CCAGW Joins Coalition Calling for Congress to Address Root Causes of Problems in Housing Programs | Council For Citizens Against Government Waste

CCAGW Joins Coalition Calling for Congress to Address Root Causes of Problems in Housing Programs

Letters to Officials

July 19, 2021

The Honorable Nancy Pelosi
Speaker of the House
Washington, D.C. 20515

The Honorable Kevin McCarthy
House Minority Leader
Washington, D.C. 20515

The Honorable Chuck Schumer
Senate Majority Leader
Washington, D.C. 20510

The Honorable Mitch McConnell
Senate Minority Leader
Washington, D.C. 20510

The Honorable Maxine Waters
Chairwoman, House Financial Services Committee
Washington, D.C. 20515

The Honorable Patrick McHenry
Ranking Member, House Financial Services Committee
Washington, D.C. 20515

The Honorable Sherrod Brown
Chairman, Senate Banking Committee
Washington, D.C. 20510

The Honorable Patrick Toomey
Ranking Member, Senate Banking Committee
Washington, D.C. 20510


Dear Speaker Pelosi, Majority Leader Schumer, Minority Leaders McConnell and McCarthy, Chairs Brown and Waters, and Ranking Members Toomey and McHenry:

On behalf of the undersigned organizations, representing a diverse coalition of taxpayer, consumer, and free-market advocacy groups, we write to express our concerns with efforts to expand government housing assistance programs. Sweeping changes to public housing and project based rental assistance offered by some lawmakers in Congress would result in a massive expansion of the federal budget and turn assistance programs meant for low-income Americans into yet another widely available government entitlement program. We therefore respectfully urge you to stand with taxpayers and support reform, not expansion of these ineffective programs.

Our coalition recognizes that housing affordability is an immediate, everyday concern for millions of Americans nationwide, particularly for those who choose to live in densely populated urban areas. In many respects, the issue of affordable housing stems from government-manufactured restrictions on supply. It is imperative that the Congress, in conjunction with state and local governments, address the root causes of expensive housing costs - tariffs, restrictive zoning, and other government-imposed burdens. While some of the aforementioned causes are the responsibility of local government, at a national level Congress can support pro-growth policies that raise wages - thereby putting housing more in reach for lower-income Americans.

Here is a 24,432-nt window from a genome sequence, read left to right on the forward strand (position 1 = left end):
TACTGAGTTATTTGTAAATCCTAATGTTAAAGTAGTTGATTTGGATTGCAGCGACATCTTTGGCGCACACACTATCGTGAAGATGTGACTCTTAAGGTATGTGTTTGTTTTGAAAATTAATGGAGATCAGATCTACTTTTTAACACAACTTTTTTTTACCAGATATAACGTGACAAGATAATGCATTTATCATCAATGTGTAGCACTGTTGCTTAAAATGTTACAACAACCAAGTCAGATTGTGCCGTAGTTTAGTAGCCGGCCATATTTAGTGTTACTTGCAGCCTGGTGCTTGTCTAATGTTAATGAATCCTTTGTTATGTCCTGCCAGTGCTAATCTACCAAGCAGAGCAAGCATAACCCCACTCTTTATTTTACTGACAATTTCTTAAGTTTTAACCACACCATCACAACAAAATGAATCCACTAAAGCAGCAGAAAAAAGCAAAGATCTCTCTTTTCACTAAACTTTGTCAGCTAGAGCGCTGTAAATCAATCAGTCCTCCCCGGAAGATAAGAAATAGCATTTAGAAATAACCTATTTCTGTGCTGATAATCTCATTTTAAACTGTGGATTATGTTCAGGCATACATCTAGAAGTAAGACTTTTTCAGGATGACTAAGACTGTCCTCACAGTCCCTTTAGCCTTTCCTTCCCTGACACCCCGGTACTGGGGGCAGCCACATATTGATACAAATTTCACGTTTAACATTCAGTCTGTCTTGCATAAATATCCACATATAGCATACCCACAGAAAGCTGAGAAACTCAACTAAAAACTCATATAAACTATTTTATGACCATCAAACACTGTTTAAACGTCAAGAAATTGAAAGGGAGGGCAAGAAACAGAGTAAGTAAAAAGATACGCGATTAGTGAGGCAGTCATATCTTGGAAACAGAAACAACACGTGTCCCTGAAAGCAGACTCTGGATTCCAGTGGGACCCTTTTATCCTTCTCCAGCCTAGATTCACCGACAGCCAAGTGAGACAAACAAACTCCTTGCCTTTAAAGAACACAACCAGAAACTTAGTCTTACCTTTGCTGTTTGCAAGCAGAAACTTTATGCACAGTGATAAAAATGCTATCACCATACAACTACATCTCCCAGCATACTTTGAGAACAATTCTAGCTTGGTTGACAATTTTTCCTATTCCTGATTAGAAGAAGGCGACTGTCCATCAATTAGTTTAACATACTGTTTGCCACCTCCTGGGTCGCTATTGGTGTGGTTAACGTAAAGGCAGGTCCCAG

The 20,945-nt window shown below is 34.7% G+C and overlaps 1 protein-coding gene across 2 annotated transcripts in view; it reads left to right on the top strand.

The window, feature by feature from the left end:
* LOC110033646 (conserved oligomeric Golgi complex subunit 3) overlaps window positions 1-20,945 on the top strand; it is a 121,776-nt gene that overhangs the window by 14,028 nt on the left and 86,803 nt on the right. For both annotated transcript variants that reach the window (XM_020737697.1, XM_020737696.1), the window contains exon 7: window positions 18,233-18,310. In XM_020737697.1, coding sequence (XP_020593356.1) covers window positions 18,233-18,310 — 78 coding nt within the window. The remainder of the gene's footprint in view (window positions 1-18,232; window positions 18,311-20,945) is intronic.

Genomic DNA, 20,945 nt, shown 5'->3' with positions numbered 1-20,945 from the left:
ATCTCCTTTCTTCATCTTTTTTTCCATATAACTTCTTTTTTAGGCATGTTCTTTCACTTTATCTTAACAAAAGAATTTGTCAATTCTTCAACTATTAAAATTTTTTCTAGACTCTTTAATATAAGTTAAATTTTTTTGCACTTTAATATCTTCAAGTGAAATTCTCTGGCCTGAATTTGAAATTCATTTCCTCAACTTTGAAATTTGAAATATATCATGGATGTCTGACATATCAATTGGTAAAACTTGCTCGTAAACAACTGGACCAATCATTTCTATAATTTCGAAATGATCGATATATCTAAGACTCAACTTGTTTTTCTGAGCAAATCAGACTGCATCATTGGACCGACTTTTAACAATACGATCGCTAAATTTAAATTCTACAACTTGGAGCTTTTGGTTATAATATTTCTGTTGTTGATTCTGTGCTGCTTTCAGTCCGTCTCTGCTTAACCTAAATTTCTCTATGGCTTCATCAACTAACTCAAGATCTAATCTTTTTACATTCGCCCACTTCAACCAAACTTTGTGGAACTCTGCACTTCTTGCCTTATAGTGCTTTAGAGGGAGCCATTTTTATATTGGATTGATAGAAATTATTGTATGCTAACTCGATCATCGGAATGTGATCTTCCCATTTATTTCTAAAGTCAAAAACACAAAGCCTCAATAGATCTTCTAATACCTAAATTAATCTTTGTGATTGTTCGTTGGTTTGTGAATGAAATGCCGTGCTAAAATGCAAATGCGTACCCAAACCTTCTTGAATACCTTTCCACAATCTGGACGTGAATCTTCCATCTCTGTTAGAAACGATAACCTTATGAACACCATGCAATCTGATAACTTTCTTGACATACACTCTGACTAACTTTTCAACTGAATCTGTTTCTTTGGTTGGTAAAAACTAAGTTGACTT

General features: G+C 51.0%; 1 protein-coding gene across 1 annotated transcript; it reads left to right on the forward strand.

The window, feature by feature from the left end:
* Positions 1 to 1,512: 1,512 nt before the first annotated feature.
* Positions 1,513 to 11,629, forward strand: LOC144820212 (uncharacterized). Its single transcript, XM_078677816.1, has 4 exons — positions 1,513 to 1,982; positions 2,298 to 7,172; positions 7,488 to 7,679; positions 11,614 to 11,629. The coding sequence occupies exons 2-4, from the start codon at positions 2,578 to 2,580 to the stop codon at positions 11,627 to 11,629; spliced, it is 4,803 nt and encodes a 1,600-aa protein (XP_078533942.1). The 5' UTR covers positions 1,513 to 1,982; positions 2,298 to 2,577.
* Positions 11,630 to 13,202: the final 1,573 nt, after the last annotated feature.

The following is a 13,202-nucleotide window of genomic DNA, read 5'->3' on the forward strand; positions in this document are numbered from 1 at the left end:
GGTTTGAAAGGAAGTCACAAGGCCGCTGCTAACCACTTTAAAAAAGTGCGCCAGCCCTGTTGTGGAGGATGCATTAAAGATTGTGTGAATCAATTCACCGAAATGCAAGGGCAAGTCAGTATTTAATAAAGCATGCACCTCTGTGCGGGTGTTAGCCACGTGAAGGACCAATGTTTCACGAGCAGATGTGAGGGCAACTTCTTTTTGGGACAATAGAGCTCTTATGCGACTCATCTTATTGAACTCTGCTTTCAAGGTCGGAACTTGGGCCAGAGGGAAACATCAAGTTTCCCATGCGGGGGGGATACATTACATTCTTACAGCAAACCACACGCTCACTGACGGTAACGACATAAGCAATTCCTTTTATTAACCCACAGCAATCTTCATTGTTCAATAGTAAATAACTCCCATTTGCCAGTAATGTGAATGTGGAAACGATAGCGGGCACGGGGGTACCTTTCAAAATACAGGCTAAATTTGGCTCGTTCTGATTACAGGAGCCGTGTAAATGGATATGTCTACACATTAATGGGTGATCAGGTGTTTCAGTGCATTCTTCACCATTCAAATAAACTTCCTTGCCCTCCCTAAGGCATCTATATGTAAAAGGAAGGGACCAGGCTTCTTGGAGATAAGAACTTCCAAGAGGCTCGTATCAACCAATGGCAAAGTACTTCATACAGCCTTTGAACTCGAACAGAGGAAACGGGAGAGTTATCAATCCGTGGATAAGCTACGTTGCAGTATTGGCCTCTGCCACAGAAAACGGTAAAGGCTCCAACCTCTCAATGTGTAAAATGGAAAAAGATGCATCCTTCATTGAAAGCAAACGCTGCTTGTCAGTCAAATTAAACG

Unfortunately, some in Congress want to insert more government dominance into the housing and rental markets. These ill advised, big government short-term fixes ignore the aforementioned underlying issues that keep affordable housing out of reach for many. Effectively, these proposals would turn existing housing assistance programs into an expensive, unsustainable entitlement program that taxpayers can ill afford given our country’s fiscal realities. For example, expanding housing vouchers to millions more people, will exacerbate the affordable housing crisis, not alleviate it. As such, creating a housing voucher entitlement program may simply put more low-income households in competition with each other for few available units without expanding the availability of supply.

Ensuring Americans have access to affordable housing is a critical issue that Congress should address, but it must be done cost-efficiently, within the constraints of our declining financial condition, and in a manner that empowers private markets to create more housing supply. Instead of flooding the market with more government spending, it is crucial that lawmakers go program by program to evaluate which are successful and which are not. In fact, as our organizations know all too well: more money does not always solve a problem. We strongly recommend that before throwing billions of more taxpayer dollars at a broken system, Congress surgically assess what is and is not working. For decades, our federal government has devoted significant resources towards reducing burdens on low-income families, yet these efforts have often not been successful. Before considering a major expansion of the housing choice voucher program, we should make the existing programs more effective.


National Taxpayers Union 
Heritage Action for America 
60 Plus Association
American Consumer Institute 
Americans for Tax Reform 
Americans for Prosperity
Consumer Action for a Strong Economy 
Center for a Free Economy 
Center for Freedom and Prosperity 
Club for Growth
Council for Citizens Against Government Waste 
Taxpayers Protection Alliance 

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Issues Topics: 
Letter Type: 
Coalition Letters